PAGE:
Open Access Case report

Fatal Mycobacterium colombiense/cytomegalovirus coinfection associated with acquired immunodeficiency due to autoantibodies against interferon gamma: a case report

Sébastien Poulin1*, Claude Corbeil2, Mélanie Nguyen3, Anik St-Denis1, Lise Côté4, Françoise Le Deist5 and Alex Carignan1

Author Affiliations

1 Department of Microbiology and Infectious Diseases, Centre Hospitalier Universitaire de Sherbrooke, 3001, 12ème Avenue Nord, Sherbrooke, Quebec, J1H 5N4, Canada

2 Department of Respirology, Hôpital Charles LeMoyne, Greenfield Park, Longueuil, Quebec, Canada

3 Department of Rheumatology and Allergy, Hôpital Charles LeMoyne, Greenfield Park, Longueuil, Quebec, Canada

4 Laboratoire de santé publique du Québec (LSPQ), Sainte-Anne-de-Bellevue, Quebec, Canada

5 Department of Microbiology and Immunology, Department of Pediatrics and Centre de recherche du CHU Sainte-Justine, Université de Montréal, Montreal, Quebec, Canada

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BMC Infectious Diseases 2013, 13:24  doi:10.1186/1471-2334-13-24

Published: 22 January 2013



Reports of acquired immunodeficiency due to autoantibodies against interferon gamma in the adult population are increasing. The interleukin-12-dependent interferon-gamma axis is a major regulatory pathway of cell-mediated immunity and is critical for protection against a few intracellular organisms, including non-tuberculous mycobacteria and Salmonella spp. We report the first case of a fatal disseminated Mycobacterium colombiense/cytomegalovirus coinfection in an adult woman associated with the acquisition of autoantibodies against interferon-gamma.

Case presentation

A 49-year-old woman, born to nonconsanguineous parents in Laos, but who had lived in Canada for the past 30 years, presented with a 1-month history of weight loss, fatigue, cough, and intermittent low-grade fever. A thoracic computed tomography scan revealed an 8 × 7 cm irregular mass impacting the right superior lobar bronchus along with multiple mediastinal and hilar adenopathies. On the fourth day of admission, the patient developed fever with purulent expectorations. Treatment for a post-obstructive bacterial pneumonia was initiated while other investigations were being pursued. Almost every culture performed during the patient’s hospitalization was positive for M. colombiense. Given the late presentation of symptoms - at the age of 49 years - and the absence of significant family or personal medical history, we suspected an acquired immunodeficiency due to the presence of anti-interferon-gamma autoantibodies. This was confirmed by their detection at high levels in the plasma and a STAT1 phosphorylation assay on human monocytes. The final diagnosis was immunodeficiency secondary to the production of autoantibodies against interferon-gamma, which resulted in a post-obstructive pneumonia and disseminated infection of M. colombiense. The clinical course was complicated by the presence of a multiresistant Pseudomonas aeruginosa post-endobronchial ultrasound mediastinitis, cytomegalovirus pneumonitis with dissemination, and finally, susceptible P. aeruginosa ventilator-associated pneumonia with septic shock and multiple organ failure, leading to death despite appropriate antibacterial and anti-mycobacterial treatment.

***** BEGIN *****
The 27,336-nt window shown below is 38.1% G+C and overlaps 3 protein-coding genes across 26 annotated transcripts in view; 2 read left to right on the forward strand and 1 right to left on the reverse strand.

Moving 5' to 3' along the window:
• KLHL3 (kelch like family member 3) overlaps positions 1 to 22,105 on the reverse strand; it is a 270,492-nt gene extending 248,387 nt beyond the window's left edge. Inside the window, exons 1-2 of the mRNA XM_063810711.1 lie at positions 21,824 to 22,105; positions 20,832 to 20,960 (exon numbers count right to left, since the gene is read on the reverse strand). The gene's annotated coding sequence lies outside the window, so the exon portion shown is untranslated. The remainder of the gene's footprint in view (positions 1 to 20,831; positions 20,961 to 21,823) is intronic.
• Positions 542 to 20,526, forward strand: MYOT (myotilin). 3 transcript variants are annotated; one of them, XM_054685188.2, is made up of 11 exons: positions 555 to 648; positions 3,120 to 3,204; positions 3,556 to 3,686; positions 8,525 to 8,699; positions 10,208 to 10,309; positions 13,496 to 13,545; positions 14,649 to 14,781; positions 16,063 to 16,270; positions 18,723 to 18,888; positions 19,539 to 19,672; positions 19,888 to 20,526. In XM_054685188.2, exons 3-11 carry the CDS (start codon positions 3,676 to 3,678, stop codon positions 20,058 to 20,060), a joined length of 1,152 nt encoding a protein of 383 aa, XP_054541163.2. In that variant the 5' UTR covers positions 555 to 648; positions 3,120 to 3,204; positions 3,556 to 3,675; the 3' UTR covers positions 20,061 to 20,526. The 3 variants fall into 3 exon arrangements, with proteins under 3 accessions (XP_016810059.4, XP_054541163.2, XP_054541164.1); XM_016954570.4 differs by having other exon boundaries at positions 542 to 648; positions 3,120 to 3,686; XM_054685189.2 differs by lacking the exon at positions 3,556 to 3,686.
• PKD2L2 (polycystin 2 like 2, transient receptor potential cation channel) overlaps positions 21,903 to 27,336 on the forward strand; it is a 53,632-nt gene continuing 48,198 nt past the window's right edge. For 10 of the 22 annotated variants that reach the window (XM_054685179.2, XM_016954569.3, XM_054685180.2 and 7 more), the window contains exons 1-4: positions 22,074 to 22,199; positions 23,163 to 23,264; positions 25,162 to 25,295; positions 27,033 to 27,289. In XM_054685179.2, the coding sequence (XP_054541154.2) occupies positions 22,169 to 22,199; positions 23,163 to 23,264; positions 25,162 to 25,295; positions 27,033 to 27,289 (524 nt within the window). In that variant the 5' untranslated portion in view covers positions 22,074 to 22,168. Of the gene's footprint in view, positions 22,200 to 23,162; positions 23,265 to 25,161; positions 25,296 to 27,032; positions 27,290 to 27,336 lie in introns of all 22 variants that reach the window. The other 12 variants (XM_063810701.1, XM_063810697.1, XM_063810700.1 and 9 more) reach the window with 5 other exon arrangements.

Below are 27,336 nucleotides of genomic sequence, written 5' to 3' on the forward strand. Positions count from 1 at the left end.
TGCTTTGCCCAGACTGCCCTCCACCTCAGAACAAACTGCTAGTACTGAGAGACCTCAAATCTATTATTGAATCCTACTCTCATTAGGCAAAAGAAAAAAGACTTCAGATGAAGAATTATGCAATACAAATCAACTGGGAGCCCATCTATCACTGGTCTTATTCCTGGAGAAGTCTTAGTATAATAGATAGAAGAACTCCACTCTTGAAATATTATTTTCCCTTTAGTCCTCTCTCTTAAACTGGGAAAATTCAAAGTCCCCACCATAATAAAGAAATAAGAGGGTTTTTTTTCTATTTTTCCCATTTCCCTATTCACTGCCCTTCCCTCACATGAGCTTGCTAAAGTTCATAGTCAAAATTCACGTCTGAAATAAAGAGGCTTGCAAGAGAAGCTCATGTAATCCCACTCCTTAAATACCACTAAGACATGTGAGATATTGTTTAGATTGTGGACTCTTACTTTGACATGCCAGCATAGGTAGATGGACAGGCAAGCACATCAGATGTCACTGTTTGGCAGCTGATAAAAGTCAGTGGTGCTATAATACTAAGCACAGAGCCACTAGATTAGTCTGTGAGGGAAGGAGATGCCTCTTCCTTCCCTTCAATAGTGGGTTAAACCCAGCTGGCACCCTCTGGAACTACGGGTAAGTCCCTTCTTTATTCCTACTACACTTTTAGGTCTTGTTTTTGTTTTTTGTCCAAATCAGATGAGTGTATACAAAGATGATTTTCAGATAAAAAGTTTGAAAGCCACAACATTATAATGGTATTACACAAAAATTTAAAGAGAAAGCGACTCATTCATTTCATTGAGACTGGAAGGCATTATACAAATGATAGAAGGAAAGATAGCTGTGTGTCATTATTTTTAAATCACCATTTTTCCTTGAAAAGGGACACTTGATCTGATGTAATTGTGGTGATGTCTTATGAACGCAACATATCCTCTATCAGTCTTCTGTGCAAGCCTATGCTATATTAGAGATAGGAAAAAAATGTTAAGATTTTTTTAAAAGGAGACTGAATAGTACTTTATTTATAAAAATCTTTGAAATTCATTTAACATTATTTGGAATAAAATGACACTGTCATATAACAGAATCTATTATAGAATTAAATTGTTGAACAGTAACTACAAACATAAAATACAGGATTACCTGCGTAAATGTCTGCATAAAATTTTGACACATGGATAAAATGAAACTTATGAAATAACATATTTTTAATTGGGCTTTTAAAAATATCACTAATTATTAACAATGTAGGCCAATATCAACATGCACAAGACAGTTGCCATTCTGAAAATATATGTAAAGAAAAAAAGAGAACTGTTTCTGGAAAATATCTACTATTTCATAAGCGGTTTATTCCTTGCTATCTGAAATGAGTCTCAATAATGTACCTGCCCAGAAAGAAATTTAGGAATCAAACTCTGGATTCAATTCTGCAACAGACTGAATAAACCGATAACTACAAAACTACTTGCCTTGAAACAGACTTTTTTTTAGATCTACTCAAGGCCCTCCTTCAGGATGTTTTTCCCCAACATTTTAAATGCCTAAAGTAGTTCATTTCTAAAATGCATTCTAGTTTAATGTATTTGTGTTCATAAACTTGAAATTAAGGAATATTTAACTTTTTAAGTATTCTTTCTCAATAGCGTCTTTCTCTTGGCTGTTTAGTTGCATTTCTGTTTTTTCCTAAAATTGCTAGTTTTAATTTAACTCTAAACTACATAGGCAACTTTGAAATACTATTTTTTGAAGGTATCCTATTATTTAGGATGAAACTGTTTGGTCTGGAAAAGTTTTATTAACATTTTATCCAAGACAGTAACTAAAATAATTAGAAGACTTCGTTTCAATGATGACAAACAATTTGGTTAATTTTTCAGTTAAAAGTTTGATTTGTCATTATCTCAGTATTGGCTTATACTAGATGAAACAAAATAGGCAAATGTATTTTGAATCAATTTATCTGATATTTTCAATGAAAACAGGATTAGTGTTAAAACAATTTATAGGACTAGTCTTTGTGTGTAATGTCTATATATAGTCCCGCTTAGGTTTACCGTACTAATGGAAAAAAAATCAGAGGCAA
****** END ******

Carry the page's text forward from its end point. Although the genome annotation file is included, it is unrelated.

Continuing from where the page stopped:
Although rare, acquired immunodeficiency syndromes should be considered in the differential diagnosis of patients with severe, persistent, or recurrent infections. Specifically, severe non-tuberculous mycobacteria or Salmonella infections in adults without any other known risk factors may warrant examination of autoantibodies against interferon-gamma because of their increasing recognition in the literature.

Atypical mycobacteria; Acquired immunodeficiency; Autoantibody; Interferon-gamma; Cytomegalovirus; Mycobacterium colombiense